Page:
ASSOCIATED PRESS/file 1964
NEW YORK — Jim Nabors, a comic actor who found fame in the role of the amiable bumpkin Gomer Pyle in two hit television shows of the 1960s while pursuing a second career as a popular singer with a booming baritone voice, died Thursday at his home in Honolulu. He was 87.
His husband, Stan Cadwallader, confirmed the death, the Associated Press reported. He said that Mr. Nabors’s health had been declining for a year and that his immune system had been suppressed since he underwent a liver transplant in 1994.
At the time, Mr. Nabors announced that he had contracted hepatitis B in India several years earlier when he cut himself shaving with a contaminated straight razor, which he had bought there.
Gomer Pyle, the character that so indelibly stamped Mr. Nabors’s career, originated in 1962 as a supporting role on “The Andy Griffith Show,” a bucolic CBS comedy that had been running since 1960. Gomer was a guileless, sweet-natured gas-station attendant in Mayberry, N.C., a sleepy fictional town where Griffith played the widower sheriff, Don Knotts his deputy, Ron Howard his son, and Frances Bavier his matronly Aunt Bee.
Mr. Nabors’s character, a village innocent who tended to make a mess of things, became a favorite, and his sheepish “gawwwleee” and wide-eyed “shazam!” became popular catchphrases.
In 1964, the character was spun off into his own series, “Gomer Pyle, U.S.M.C.,” in which Gomer, still bumbling but well meaning, joined the Marines and, on a weekly basis, tried the patience of his loudmouthed drill sergeant, Vince Carter (Frank Sutton).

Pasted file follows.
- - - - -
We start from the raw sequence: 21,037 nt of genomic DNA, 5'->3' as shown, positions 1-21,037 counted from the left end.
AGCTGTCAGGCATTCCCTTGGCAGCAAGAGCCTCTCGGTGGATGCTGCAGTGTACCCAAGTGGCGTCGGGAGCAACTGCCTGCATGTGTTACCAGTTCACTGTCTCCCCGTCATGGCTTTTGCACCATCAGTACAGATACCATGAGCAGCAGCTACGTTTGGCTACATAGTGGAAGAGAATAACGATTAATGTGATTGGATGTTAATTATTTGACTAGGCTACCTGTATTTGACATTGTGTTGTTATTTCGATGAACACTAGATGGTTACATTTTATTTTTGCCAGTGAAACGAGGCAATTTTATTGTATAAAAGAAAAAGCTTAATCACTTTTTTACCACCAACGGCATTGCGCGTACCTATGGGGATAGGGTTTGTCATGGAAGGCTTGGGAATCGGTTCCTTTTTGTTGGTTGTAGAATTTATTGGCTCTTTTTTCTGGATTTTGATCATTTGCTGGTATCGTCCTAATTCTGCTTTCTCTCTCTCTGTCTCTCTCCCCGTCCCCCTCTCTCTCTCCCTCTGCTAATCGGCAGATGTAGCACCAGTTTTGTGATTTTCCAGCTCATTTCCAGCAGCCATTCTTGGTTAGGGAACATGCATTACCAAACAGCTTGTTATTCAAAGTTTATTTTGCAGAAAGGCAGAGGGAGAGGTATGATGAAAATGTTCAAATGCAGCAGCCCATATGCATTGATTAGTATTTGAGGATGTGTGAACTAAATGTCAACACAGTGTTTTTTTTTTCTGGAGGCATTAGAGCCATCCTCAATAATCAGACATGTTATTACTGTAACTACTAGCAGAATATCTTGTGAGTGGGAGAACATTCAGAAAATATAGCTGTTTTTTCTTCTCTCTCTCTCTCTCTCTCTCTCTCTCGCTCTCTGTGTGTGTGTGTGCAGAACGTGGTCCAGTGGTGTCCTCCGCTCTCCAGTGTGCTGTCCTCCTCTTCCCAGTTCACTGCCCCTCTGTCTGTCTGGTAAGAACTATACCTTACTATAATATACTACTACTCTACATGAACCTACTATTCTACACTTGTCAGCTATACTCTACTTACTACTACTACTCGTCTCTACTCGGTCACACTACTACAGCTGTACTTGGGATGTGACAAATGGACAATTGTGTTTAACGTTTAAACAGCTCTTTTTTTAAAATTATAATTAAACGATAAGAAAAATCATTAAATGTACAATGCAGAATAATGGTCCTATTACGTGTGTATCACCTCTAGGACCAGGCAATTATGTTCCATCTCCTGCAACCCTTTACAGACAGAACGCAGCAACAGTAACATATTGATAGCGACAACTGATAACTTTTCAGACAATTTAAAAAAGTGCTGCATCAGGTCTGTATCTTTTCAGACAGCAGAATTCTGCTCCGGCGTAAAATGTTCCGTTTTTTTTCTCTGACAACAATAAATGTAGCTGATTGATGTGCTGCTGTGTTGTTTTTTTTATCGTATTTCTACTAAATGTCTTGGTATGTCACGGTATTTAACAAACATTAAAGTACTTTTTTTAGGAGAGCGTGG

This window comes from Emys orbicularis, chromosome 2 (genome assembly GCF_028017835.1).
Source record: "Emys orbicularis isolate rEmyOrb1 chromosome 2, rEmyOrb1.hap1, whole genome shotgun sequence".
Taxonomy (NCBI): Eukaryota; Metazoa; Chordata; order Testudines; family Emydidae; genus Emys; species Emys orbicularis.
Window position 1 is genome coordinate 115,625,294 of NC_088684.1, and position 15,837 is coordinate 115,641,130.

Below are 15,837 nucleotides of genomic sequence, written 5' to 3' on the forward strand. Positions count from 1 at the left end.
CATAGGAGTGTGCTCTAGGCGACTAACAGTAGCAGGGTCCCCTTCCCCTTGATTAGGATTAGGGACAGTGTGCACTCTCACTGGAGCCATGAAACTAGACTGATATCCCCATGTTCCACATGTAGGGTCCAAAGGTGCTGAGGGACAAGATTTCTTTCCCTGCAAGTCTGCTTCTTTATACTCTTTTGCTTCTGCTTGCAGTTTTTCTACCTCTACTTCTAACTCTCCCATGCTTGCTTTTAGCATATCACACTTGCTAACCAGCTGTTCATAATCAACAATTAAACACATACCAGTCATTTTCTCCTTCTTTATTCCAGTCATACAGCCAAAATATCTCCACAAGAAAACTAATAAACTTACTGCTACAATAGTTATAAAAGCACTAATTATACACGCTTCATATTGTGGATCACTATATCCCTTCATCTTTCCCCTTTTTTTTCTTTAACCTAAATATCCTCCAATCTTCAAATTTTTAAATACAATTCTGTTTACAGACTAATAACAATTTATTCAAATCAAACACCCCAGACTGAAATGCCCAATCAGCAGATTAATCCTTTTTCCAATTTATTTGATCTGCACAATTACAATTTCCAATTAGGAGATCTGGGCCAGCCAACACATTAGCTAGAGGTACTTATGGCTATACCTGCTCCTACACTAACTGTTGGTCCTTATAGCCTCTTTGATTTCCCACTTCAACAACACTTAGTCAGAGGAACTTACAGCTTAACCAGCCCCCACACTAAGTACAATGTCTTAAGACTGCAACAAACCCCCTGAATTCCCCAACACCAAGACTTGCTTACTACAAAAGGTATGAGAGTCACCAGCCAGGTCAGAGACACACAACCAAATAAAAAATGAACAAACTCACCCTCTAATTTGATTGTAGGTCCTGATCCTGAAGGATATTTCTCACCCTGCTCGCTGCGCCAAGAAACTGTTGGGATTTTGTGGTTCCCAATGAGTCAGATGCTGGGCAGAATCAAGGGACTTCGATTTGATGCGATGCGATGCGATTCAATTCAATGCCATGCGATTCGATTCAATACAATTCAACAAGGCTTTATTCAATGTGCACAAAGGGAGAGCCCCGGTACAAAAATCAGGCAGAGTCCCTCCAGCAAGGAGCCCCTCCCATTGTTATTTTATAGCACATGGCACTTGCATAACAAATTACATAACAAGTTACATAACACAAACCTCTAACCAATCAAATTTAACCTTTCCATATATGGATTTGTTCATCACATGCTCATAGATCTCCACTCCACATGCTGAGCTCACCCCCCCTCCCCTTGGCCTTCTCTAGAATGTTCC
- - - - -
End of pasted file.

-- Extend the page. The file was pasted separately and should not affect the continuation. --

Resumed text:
Gomer was a recognizable kind of American hero: a good-hearted, gentle, unsophisticated sort (not unlike Forrest Gump of a later era) who encounters a harder, more cynical modern world — in this case embodied by Southern California — and helps redeem it.
“Sheldon Leonard and his co-creators astutely chose a Southern California Marine base for their hero,” Gerard Jones wrote in his 1992 history of the American sitcom, “Honey, I’m Home!”
He added: “In various episodes Gomer connected with the movie and TV industries, the music business, the surf scene, the Beverly Hills rich — all the easy symbols of modernity. Everywhere he went he left a trail of fond smiles and innocence — at least temporarily — restored.”
But “one thing Gomer never, ever connected with,” Jones added, “was the Vietnam War,” which was raging at the time, just as he and his neighbors in Mayberry had remained isolated from the civil rights movement in the South. “He somehow existed in the peacetime military when there was no peace.”
Mr. Nabors first showed off his booming singing voice for a national TV audience in a guest appearance on “The Danny Kaye Show” in 1964. To fans who knew him only as Gomer, his full-throated, almost operatic baritone was surprisingly striking, if strangely incongruous.
“Gomer Pyle, U.S.M.C.” lasted five seasons, ending in 1969, when Mr. Nabors was given his own CBS variety show and with it more opportunities to sing. “The Jim Nabors Hour” lasted until 1971. In 1975 and 1976, he and Ruth Buzzi starred as a pair of androids in the ABC children’s show “The Lost Saucer.” He was a frequent guest on “The Carol Burnett Show.”